This satire on political correctness may not be everyone’s cup of tea (or piece of apple).
A motley mix of humour and derision, Author James Finn Garner’s Snow White, a take on the classic children’s bedtime tale, spins a web of political correctness stretched to the seam and illustrates how the concept can, and often does, defeat reasonableness.
It is a valiant effort, but in taking the ethics so far, does the author forget that political correctness can be a double-edged sword?
The plot remains the same for a good half the story, and so does the setting. It is in character development that Garner displays his flair as an author; despite being written 25 years ago, the characters are wholly believable and fit well into the today’s cultural climate. Garner brings to us a believable Queen on politically correct terms, lending extensive character development to what was originally a one-dimensional character.
In doing this, he is able to take the story from toxic femininity to sisterhood. Alas, if only it was not for the sake of a joke.
The story is verbose, almost as much as the Bible. Sentences packed with a barrage of words depict how senseless political correctness can become. By replacing layman terms such as death with “nonviability” and stepmother with “mother-of-step”, the author recurrently brings out this bothersome dimension- in discovering political correctness, one can lose meaning and connection.
The rabble towards the end is especially funny, more so because it enunciates how political correctness can give just about anybody a reason to cry foul, forcing us to ask- to what extent is political correctness okay?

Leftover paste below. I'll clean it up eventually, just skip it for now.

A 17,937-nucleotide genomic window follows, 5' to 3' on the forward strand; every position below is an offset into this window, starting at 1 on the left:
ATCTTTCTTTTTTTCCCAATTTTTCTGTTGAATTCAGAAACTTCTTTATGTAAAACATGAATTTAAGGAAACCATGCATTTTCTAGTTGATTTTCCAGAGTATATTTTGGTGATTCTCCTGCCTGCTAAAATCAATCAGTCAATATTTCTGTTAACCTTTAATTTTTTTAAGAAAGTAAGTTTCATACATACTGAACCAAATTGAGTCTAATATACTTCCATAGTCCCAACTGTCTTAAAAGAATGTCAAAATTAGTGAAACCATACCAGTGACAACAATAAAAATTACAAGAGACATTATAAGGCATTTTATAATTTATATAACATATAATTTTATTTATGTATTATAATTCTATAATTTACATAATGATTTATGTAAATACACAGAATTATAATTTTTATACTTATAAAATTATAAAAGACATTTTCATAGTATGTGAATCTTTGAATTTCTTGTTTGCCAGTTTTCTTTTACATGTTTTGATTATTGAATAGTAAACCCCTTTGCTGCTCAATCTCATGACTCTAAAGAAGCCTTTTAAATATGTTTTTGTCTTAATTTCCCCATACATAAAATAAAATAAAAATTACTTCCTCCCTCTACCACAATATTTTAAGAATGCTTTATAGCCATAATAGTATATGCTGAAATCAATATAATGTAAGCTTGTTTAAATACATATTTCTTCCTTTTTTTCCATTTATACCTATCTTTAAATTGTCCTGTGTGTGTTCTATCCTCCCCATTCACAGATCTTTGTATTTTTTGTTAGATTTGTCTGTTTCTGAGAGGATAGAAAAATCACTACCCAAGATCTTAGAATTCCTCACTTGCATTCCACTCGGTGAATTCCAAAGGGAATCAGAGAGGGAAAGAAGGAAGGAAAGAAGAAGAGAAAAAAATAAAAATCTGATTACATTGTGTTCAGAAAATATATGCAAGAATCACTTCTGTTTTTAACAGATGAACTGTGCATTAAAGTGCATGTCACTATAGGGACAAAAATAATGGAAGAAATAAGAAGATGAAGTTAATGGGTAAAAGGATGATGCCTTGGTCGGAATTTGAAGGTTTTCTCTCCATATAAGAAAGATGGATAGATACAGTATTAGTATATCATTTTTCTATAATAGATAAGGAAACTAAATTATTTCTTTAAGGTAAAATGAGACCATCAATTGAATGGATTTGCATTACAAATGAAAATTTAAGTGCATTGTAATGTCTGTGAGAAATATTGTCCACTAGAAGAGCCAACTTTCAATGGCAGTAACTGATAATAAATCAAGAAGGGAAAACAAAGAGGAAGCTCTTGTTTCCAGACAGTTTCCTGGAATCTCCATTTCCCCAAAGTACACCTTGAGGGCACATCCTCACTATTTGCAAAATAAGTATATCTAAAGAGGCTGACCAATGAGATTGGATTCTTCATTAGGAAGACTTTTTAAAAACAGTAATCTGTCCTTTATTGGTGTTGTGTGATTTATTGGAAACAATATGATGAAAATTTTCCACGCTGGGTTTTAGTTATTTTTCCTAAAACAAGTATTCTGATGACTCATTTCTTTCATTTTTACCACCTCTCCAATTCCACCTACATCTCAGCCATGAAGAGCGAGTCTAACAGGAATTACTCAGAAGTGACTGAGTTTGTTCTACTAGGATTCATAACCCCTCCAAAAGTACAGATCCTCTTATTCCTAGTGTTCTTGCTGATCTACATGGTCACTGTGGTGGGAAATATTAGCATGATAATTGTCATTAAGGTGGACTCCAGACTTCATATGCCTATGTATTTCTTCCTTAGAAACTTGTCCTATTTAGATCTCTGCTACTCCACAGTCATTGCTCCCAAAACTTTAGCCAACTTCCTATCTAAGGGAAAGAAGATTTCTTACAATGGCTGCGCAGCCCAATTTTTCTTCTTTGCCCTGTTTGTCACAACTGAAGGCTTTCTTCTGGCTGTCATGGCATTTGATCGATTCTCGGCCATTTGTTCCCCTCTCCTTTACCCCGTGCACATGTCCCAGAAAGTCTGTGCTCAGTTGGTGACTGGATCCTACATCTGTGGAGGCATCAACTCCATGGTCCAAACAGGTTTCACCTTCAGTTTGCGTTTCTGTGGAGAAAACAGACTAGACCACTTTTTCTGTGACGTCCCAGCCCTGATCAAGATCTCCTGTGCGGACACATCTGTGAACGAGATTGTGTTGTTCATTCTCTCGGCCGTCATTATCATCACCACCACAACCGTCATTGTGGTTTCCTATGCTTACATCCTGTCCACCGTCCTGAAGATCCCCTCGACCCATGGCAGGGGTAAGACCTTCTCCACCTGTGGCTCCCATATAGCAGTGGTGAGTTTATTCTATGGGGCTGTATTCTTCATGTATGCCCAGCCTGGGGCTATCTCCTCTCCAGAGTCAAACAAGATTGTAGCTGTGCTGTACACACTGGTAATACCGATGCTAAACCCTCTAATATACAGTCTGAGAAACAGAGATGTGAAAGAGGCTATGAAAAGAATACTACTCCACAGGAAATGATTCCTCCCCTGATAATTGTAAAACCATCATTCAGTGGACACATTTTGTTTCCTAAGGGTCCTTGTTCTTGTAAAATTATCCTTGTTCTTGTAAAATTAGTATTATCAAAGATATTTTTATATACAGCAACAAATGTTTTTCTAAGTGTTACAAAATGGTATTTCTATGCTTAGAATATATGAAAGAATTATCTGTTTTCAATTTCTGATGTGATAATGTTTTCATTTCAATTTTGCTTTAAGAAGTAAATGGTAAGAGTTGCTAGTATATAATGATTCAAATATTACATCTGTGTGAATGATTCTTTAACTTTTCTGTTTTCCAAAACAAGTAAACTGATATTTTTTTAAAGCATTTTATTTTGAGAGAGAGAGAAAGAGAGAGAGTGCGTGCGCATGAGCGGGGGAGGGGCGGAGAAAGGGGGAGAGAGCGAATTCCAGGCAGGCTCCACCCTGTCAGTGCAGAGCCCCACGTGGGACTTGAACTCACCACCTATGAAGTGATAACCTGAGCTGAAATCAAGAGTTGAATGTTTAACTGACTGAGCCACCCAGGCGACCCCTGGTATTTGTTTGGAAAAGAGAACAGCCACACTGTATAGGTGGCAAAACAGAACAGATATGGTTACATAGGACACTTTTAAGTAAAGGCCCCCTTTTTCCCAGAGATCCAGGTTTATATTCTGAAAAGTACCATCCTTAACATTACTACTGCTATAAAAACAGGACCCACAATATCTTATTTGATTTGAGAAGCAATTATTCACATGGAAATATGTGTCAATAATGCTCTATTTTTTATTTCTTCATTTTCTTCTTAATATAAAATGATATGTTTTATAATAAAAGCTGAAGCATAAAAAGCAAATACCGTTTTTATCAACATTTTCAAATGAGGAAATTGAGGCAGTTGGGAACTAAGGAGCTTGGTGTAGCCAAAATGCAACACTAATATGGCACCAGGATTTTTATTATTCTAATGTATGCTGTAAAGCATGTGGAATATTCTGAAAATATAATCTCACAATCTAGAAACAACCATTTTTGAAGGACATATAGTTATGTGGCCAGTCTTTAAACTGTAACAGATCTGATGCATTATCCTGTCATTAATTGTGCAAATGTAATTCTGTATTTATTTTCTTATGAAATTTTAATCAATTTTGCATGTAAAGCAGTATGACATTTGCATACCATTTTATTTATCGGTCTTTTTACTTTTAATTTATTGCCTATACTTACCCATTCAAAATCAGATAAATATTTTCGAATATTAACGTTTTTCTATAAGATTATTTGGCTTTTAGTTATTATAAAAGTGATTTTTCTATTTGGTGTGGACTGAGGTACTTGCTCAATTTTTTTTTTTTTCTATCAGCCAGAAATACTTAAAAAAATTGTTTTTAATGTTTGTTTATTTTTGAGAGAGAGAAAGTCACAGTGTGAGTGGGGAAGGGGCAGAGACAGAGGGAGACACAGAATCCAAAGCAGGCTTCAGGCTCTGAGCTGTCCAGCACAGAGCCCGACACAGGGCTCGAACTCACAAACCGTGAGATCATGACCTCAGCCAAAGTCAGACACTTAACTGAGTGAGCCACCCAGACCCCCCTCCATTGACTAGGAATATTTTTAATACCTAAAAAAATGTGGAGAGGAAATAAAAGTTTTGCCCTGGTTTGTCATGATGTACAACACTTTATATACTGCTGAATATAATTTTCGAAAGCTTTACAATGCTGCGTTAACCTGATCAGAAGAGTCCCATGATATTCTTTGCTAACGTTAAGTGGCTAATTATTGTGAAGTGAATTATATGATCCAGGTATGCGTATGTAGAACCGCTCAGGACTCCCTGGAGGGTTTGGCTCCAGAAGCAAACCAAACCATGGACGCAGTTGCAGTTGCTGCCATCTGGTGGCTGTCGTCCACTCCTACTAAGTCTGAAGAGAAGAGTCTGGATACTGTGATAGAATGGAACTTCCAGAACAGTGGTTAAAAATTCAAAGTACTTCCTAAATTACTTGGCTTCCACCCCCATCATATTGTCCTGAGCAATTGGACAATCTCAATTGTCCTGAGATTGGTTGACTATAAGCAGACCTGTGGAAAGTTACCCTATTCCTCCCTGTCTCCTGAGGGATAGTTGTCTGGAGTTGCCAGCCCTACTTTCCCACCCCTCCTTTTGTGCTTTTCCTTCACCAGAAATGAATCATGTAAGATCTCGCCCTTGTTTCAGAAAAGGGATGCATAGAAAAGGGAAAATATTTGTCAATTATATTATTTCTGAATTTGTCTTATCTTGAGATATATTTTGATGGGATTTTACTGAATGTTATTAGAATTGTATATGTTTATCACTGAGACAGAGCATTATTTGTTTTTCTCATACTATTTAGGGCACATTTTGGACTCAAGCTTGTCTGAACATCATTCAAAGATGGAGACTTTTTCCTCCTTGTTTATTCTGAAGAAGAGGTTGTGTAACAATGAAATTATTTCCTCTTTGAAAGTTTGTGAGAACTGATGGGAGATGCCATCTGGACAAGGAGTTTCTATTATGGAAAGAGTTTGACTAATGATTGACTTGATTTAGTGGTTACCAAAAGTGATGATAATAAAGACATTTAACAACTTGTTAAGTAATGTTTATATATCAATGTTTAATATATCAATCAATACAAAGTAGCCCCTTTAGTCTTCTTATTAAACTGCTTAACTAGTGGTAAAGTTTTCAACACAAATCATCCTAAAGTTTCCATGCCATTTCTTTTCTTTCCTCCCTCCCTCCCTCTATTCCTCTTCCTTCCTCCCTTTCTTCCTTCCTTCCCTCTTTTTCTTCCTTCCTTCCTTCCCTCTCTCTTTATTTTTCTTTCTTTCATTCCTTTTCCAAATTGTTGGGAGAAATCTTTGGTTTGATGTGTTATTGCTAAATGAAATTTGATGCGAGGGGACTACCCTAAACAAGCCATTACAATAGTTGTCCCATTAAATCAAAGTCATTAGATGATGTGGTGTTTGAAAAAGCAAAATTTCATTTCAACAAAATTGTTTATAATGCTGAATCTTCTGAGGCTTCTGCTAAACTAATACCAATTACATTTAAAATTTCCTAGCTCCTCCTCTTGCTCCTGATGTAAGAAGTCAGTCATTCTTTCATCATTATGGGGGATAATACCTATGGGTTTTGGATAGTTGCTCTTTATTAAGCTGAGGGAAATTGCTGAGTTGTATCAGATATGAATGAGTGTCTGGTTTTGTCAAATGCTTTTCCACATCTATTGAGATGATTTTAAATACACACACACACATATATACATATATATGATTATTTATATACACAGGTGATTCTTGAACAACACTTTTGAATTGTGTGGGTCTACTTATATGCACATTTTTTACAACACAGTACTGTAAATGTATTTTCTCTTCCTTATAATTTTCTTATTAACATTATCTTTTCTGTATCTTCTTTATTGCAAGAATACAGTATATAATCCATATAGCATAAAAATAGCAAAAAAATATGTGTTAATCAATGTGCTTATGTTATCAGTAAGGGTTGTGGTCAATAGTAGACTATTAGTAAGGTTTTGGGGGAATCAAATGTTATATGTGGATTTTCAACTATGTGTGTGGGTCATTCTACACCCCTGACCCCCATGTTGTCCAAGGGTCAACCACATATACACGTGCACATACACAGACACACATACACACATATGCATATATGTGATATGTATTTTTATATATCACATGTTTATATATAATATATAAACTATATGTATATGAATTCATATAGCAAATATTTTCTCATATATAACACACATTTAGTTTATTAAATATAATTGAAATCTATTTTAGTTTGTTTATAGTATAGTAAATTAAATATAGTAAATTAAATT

The author brings up various forms of oppression in politically correct terms to show that multiple identities can be perceived in multiple ways. He highlights patriarchal tropes, rape culture and systemic oppression of marginalised communities, and then proceeds to turn them on their head to make this point.
Take for example his introduction of Snow White as a victim of “colorist thinking”- for the body image activist, this may sound accurate until mid-way in the story where the author suggestively mentions her “fine complexion and slim, taut body”. The switch from referring to the seven dwarves as “vertically challenged” to “Towering Giants” is another representative instance.
Unfortunately, the writing comes off more as a critique of the issues themselves rather than that of political correctness.
So, is political correctness correct at all, considering that multiple understandings of identities exist? Garner is successful in proving that the contrary is true. However, the merit of the piece is restrained to just that. In a time where emotions run high and outrage is trending, a piece like this is sure to raise a few eyebrows.
Our world’s understanding of dominant issues is marred by an inability to look at people’s identities as a mix of parts; the sum is, after all, greater than the whole.
Further, these issues are not only sensitised but also sensationalised. Outrage spreads like a forest fire, and it is becoming increasingly important for one’s communication to be relative to the setting. This is especially the case with political correctness, where perception dictates the result of the communication.
In this context, Garner’s Snow White comes off as an author’s rant against political correctness; the message is clear, but not to be taken seriously. He almost seems to approach the topic of political correctness in reckless jest, pursuing it to the nth limit.
Perhaps 25 years ago, this would be okay. But in today’s time and context, “a rape of the planet” is not a phrase to laugh about.